How often do police officers make contact with drivers? How likely is a driver to receive a traffic ticket during a stop? Contact with police is fairly common and each year, law enforcement makes contact with millions of motorists. When contact is initiated by police, the likelihood of receiving a ticket depends on the offense.
Police Contact and Traffic Stops
In 2015, 21% of adults 16-years-old or older had contact with the police. That's about 53 million people. Of these contacts, 3.1% were the result of a traffic accident. In all, 22.73 million people, or 12.8% of people had multiple contacts due to being the driver during a traffic stop. Further, 8.11 million, or 4.1% of people had multiple contacts due to traffic accidents.
40.9% of contacts were made due to speeding violations. 12.2% were the result of defective vehicle violations. 7.3% were due to stop sign or stop light violations. 6.8% were the result of illegal turns or lane changes. 3.2% were because of seatbelt violations, while 1.7% were the result of cellphone violations. Surprisingly low, only 1.4% of police initiated contacts were roadside sobriety checks.
In 2015, 30.9% of traffic stops for speeding resulted in a warning, while 66% resulted in a ticket. In 1.7% of instances, the individual was searched or arrested. 73.6% of cellphone violations ended in a ticket, while only 22.4% resulted in a warning.
52.3% of stop sign/light violations resulted in a ticket, while 40.3% resulted in warnings. A total of 2.1% resulted in a search or arrest. Similarly, 45.2% of illegal turn or lane change violations resulted in tickets, while 45.5% resulted in warnings. In all, 2.7% of illegal turns and lane changes ended in search or arrest. 69.9% of seatbelt violations at a traffic stop resulted in tickets, while 20% earned a warning. A total of 2.2% of seatbelt violations ended in search or arrest.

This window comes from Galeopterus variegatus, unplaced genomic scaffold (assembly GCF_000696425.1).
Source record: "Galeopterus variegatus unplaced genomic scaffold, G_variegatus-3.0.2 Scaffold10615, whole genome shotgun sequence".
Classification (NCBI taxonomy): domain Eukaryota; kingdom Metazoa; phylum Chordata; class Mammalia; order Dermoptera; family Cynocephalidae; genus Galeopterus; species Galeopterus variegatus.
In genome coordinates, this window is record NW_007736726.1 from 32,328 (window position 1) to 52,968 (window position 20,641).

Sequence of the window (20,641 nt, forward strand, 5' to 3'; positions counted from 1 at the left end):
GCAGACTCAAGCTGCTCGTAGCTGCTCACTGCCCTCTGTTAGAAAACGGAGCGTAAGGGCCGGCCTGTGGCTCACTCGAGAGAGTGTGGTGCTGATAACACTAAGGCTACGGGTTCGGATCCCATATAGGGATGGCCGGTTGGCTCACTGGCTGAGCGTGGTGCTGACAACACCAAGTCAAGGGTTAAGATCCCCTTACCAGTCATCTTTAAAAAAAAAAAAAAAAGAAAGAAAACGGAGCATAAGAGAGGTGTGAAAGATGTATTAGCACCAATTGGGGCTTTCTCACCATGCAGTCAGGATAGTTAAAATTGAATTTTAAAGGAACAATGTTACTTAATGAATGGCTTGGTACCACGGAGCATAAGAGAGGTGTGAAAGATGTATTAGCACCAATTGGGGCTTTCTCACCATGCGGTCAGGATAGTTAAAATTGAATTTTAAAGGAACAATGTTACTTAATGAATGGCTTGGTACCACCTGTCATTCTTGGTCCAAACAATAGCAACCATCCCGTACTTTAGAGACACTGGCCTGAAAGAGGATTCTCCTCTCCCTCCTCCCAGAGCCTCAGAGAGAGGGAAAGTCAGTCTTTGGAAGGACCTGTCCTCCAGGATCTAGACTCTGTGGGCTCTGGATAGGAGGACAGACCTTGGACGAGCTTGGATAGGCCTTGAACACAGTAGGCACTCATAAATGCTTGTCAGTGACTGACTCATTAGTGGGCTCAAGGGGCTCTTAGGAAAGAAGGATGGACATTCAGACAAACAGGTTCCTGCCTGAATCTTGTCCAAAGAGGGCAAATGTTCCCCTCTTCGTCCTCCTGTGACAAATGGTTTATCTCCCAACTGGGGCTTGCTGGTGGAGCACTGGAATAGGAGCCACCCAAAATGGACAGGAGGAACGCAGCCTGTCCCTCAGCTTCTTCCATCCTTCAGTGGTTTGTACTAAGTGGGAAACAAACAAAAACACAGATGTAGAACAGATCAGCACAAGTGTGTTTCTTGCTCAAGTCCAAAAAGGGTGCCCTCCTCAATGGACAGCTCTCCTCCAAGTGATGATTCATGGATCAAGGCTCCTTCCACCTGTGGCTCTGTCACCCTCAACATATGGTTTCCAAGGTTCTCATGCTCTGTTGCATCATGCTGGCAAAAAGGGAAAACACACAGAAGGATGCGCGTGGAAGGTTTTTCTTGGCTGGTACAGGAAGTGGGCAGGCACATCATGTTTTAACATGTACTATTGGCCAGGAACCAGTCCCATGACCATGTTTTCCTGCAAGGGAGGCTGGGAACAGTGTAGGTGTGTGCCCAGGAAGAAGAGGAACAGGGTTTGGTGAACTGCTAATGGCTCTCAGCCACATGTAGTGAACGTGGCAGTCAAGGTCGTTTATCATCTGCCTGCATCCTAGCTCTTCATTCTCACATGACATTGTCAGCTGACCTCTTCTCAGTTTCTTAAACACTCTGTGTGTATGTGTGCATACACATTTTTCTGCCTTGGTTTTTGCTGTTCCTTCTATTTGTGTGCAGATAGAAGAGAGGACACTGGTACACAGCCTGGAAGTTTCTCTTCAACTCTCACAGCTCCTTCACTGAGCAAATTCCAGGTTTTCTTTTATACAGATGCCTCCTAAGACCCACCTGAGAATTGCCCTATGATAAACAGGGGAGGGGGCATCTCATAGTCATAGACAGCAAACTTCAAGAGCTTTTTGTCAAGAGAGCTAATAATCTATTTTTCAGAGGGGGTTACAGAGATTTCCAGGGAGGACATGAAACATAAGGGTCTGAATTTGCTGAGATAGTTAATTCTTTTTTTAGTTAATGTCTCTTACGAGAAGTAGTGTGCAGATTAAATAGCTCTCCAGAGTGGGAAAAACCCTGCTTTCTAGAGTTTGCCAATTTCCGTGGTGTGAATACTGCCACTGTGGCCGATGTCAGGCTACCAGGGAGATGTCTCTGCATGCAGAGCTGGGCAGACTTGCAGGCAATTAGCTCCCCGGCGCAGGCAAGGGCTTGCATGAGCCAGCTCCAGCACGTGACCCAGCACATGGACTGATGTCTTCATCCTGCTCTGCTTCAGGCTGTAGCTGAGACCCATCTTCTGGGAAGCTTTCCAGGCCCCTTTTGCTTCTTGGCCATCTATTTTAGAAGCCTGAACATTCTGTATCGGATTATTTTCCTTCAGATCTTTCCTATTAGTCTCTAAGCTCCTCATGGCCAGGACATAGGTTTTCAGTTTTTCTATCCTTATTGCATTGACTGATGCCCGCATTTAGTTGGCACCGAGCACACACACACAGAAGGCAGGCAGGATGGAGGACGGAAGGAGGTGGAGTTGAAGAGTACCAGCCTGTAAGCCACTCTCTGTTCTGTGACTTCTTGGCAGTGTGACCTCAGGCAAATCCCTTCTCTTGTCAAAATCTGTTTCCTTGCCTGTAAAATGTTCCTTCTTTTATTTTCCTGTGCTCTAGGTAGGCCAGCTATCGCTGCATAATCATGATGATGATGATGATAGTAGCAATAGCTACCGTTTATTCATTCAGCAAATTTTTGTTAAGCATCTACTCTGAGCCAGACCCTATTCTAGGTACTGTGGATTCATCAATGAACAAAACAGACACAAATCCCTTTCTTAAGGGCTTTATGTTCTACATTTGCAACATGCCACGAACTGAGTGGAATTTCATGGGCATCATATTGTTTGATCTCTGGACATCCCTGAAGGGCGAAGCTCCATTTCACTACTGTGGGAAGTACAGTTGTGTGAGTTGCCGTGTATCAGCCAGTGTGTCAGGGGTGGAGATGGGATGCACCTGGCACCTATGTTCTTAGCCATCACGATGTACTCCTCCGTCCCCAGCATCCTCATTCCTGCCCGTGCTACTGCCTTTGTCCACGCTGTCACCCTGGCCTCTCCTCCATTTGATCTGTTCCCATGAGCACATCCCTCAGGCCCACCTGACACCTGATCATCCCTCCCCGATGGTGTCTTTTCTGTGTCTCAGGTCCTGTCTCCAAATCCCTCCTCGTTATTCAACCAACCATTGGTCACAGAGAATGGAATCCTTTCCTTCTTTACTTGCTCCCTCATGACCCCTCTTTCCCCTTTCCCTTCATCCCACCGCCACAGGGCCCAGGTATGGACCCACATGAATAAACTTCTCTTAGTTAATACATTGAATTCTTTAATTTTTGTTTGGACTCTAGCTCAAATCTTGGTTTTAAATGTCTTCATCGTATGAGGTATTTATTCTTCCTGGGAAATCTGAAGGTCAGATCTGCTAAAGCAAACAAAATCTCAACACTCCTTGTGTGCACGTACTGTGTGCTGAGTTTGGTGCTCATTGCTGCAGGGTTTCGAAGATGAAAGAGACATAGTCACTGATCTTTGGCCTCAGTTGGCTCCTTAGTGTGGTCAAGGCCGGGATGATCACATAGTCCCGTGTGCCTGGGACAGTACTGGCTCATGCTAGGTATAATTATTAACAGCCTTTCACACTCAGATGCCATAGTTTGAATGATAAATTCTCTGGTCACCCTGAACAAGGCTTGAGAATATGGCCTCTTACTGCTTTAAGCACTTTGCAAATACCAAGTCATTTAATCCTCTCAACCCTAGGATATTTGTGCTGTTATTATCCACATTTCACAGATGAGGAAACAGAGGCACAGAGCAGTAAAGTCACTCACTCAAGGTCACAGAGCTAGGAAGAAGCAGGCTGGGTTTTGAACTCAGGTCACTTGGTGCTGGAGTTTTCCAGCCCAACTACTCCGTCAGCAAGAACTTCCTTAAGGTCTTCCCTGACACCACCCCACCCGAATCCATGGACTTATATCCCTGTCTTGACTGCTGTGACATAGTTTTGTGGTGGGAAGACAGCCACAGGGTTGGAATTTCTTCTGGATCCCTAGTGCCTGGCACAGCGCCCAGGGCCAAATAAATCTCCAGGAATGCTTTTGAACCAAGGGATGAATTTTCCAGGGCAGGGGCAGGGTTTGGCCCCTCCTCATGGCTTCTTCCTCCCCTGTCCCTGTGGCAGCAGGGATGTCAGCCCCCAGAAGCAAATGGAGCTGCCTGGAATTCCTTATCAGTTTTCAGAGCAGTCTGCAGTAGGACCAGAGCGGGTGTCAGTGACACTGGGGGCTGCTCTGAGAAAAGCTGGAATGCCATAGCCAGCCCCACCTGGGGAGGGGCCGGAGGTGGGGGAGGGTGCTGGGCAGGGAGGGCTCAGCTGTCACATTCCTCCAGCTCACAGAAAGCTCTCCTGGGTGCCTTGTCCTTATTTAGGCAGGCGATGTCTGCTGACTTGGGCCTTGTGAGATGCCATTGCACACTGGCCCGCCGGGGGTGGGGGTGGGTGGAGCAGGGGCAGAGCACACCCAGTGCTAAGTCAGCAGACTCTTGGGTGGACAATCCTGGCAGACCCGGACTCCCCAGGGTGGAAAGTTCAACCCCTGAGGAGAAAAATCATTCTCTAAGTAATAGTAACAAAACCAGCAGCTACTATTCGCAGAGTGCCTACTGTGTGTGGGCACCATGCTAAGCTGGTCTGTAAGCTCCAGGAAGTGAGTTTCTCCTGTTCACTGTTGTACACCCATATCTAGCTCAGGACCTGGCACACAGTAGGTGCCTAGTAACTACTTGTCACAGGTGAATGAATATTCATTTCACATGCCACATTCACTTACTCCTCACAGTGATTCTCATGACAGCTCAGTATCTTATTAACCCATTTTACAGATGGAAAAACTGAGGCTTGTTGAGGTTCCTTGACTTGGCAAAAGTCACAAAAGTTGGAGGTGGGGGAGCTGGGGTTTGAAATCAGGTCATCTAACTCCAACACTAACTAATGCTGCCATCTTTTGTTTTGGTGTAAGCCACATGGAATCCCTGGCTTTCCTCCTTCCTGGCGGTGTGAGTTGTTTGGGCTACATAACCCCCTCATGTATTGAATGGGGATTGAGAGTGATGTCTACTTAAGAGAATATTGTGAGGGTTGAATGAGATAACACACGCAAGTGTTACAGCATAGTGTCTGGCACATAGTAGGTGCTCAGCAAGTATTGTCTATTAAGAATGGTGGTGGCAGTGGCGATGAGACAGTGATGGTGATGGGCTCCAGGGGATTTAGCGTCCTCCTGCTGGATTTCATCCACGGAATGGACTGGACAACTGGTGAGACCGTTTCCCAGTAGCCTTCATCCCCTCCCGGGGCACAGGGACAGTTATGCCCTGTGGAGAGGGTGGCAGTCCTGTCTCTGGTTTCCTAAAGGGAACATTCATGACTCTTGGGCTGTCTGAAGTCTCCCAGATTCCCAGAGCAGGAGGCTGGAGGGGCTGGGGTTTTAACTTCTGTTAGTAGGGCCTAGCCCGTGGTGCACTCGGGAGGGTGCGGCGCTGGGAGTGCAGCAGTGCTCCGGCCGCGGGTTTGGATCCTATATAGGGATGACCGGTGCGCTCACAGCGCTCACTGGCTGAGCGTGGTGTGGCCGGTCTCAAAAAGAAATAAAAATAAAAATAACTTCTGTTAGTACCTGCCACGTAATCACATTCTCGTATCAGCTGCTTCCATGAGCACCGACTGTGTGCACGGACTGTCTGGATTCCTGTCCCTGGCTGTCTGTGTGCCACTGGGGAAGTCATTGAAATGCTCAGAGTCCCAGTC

18.3% of stops involving vehicle defects as an outcome of traffic stops resulted in tickets, while 63.6% resulted in warnings. A total of 5.1% resulted in search or arrest. Finally, 4.3% of roadside sobriety stops resulted in tickets, while 18.4% resulted in warnings. A total of 8.9% resulted in search or arrest.
The data shows that there are most certainly driving infractions that are more likely to result in receiving a ticket, and there are definitely actions that are more likely to result in arrest. Overall, the statistics show that slowing down, staying off the phone, obeying posted signs, and not drinking while driving are the best ways to avoid a ticket or arrest.
Call Brad Pistotnik Law at 1-800-241-BRAD or call us on our local line at 316-684-4400 for more about the impact of traffic tickets on a motor vehicle accident claim. We provide legal consultations on weekends, holidays and at night. You can call Brad Pistotnik on his cell at 316-706-5020. You can reach Tony Atterbury on his cell at 316-617-9237.